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Volunteers, visitors and staff laid white flowers on a memorial arch, one-by-one, as 27 names were read aloud.

Acorn. Almandine. Aspen. Cricket. Fern. Grasshopper. Holly. Jade. Juniper. Kona. Linden. Luna. Marigold. Mariposa. Meadow. Nessy. River. Rory. Robin. Sage. Skye. Star. Sycamore. Sunshine. Topaz. Tupelo. Willow.

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Those were the names given to the 27 dogs found dead in “the most extreme filth” at a Hampstead property early in April.

One man and one woman face over 100 criminal charges related to the deceased dogs and an additional 27 dogs that were rescued from the property still alive. Both are held without bond and have trials scheduled for July in Carroll County.

The remains of the 27 dogs were buried at the Baltimore Humane Society in Reisterstown, off Nicodemus Road. About 50 people gathered Thursday morning as the dogs were laid to rest under a memorial arch.

16 more dead dogs found at Hampstead property, Humane Society of Carroll County says

The Humane Society of Carroll County on Tuesday said 16 more dead dogs were found on the property at 4302 Black Rock Road in Hampstead, where 11 dogs were found dead and 27 others were rescued Friday.

“It is so wonderful to know that we have so much community support,” said Karen Baker, executive director of the Humane Society of Carroll County.

Baker said the living dogs rescued from the property in Hampstead have all been placed — either returned to their original owners or placed in foster or adoption positions.

The dogs removed from the property, living and dead, have collectively been referred to as the “Black Rock Dogs,” named for the road the property they were rescued from sits on. Veronica Van Hof, the cemetery and funeral director at the Baltimore Humane Society, said they named the deceased dogs so as to not “elevate their captors.”

“We will name them because we could not save them,” Van Hof said. “We name them so we remember them.”

Ed Smith, a Carroll County animal control officer who went into the home in Hampstead to rescue and recover the dogs, was at the ceremony and was the one who placed a memorial stone dedicated to the 27 who died. The memorial stone is a painted paver; it stands beneath a wooden archway decorated with empty collars and name tags.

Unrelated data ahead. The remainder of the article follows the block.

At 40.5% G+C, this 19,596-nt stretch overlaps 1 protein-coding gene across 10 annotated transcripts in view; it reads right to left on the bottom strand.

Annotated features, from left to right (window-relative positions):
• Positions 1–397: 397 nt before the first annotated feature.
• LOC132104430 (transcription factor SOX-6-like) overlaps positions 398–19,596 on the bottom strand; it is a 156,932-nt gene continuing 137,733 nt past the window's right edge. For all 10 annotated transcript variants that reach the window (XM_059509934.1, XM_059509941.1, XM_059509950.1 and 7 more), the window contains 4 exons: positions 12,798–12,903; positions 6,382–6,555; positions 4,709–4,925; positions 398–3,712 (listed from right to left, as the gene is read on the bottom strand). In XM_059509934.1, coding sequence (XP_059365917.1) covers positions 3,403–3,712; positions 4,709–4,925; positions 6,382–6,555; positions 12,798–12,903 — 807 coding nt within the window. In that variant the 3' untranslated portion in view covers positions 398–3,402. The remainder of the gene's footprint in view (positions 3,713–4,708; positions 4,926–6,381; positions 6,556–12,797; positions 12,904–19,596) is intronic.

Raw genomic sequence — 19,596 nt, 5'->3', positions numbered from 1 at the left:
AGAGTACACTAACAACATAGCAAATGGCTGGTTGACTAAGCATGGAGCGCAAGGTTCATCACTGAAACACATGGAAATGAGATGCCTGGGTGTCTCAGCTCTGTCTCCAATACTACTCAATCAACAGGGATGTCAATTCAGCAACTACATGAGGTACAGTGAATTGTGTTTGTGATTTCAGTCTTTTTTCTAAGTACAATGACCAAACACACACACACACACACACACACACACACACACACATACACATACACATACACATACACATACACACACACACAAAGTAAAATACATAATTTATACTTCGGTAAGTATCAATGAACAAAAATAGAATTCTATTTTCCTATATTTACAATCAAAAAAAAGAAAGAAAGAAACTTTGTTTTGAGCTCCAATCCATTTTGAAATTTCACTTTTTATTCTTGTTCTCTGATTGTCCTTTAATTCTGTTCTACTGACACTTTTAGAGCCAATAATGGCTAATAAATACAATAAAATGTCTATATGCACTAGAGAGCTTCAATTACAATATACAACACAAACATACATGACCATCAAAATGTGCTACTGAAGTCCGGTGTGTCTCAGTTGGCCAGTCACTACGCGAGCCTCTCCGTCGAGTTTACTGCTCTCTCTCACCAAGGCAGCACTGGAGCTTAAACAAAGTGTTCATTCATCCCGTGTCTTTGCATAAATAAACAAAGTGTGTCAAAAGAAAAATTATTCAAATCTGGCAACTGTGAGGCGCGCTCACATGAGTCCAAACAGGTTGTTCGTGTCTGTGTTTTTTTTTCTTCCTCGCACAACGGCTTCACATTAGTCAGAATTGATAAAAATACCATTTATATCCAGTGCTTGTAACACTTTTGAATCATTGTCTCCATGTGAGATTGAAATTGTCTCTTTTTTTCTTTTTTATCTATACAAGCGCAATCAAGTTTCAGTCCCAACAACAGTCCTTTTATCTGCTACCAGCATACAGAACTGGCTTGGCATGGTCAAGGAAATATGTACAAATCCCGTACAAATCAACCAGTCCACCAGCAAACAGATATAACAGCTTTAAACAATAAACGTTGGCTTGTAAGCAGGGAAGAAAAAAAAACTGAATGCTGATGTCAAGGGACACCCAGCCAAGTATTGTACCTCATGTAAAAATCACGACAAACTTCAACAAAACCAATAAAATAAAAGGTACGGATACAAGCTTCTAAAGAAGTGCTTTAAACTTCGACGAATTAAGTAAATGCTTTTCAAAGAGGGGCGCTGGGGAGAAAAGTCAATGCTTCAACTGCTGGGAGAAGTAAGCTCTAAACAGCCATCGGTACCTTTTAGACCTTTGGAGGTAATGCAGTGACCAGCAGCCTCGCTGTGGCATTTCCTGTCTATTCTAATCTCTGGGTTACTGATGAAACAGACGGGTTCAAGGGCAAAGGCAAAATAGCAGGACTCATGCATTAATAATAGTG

“We saved 27 dogs that day. Our job is now to bring justice to the dead dogs,” Smith said, adding he was happy that the 27 rescued dogs had homes now.

One of the Dalmatians rescued from the home was at the memorial to say goodbye to her 27 brothers and sisters. Chloe, a one-and-a-half-year-old Dalmatian, was accompanied by Cynthia Ambs, of Leesburg, Virginia, who’s currently fostering her.

Chloe, who Ambs suspects was born in the Hampstead home, was energetic and friendly, though still scarred: the young dog had scar tissue on her tail and the top of her head, and parts of her fur were still stained brown from the filth she had lived in.

Ambs called the dog “smart as a whip,” and said she was adjusting well to living with other dogs and getting to know people — though she could be a little territorial and would, for example, try to move around other dogs that Ambs cares for in order to get food first.

“It’s a survival thing for her,” Ambs said. “She’s definitely scrappy.”

Ambs, who lives on 17 acres with five other dogs, said she credits the other canines for most of Chloe’s rehabilitation. They’ve been good to Chloe, Ambs said.

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“She’s a lucky girl,” Ambs said.

Christine DeCorse, executive director of the Baltimore Humane Society, said it was “a huge honor” to be able to have the remains of the Black Rock Dogs on their property.

”Knowing how these dogs were treated, how they died … it’s just an honor,” she said. “[It’s] the only term I can think to describe how we feel, to always [get to] remember these dogs.”

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